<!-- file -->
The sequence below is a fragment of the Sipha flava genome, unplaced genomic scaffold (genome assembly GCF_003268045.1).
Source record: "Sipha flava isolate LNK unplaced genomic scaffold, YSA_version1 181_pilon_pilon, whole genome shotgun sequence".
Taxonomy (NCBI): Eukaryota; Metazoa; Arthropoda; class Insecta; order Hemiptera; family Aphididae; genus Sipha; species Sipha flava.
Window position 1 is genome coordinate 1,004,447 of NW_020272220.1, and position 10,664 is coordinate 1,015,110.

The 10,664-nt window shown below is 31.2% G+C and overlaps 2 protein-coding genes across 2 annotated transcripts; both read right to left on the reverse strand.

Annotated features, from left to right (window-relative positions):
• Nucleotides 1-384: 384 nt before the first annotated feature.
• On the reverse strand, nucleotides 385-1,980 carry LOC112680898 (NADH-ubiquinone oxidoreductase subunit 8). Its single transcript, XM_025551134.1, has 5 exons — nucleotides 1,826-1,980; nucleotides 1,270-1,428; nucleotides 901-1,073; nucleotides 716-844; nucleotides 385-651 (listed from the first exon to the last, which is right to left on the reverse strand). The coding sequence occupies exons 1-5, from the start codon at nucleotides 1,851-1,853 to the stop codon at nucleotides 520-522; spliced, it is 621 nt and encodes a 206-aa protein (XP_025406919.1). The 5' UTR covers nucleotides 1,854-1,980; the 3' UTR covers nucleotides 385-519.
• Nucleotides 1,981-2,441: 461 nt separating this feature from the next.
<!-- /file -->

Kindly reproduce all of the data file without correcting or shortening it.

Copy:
The sequence below is a fragment of the Sipha flava genome, unplaced genomic scaffold (genome assembly GCF_003268045.1).
Source record: "Sipha flava isolate LNK unplaced genomic scaffold, YSA_version1 181_pilon_pilon, whole genome shotgun sequence".
Taxonomy (NCBI): Eukaryota; Metazoa; Arthropoda; class Insecta; order Hemiptera; family Aphididae; genus Sipha; species Sipha flava.
Window position 1 is genome coordinate 1,004,447 of NW_020272220.1, and position 10,664 is coordinate 1,015,110.

The 10,664-nt window shown below is 31.2% G+C and overlaps 2 protein-coding genes across 2 annotated transcripts; both read right to left on the reverse strand.

Annotated features, from left to right (window-relative positions):
• Nucleotides 1-384: 384 nt before the first annotated feature.
• On the reverse strand, nucleotides 385-1,980 carry LOC112680898 (NADH-ubiquinone oxidoreductase subunit 8). Its single transcript, XM_025551134.1, has 5 exons — nucleotides 1,826-1,980; nucleotides 1,270-1,428; nucleotides 901-1,073; nucleotides 716-844; nucleotides 385-651 (listed from the first exon to the last, which is right to left on the reverse strand). The coding sequence occupies exons 1-5, from the start codon at nucleotides 1,851-1,853 to the stop codon at nucleotides 520-522; spliced, it is 621 nt and encodes a 206-aa protein (XP_025406919.1). The 5' UTR covers nucleotides 1,854-1,980; the 3' UTR covers nucleotides 385-519.
• Nucleotides 1,981-2,441: 461 nt separating this feature from the next.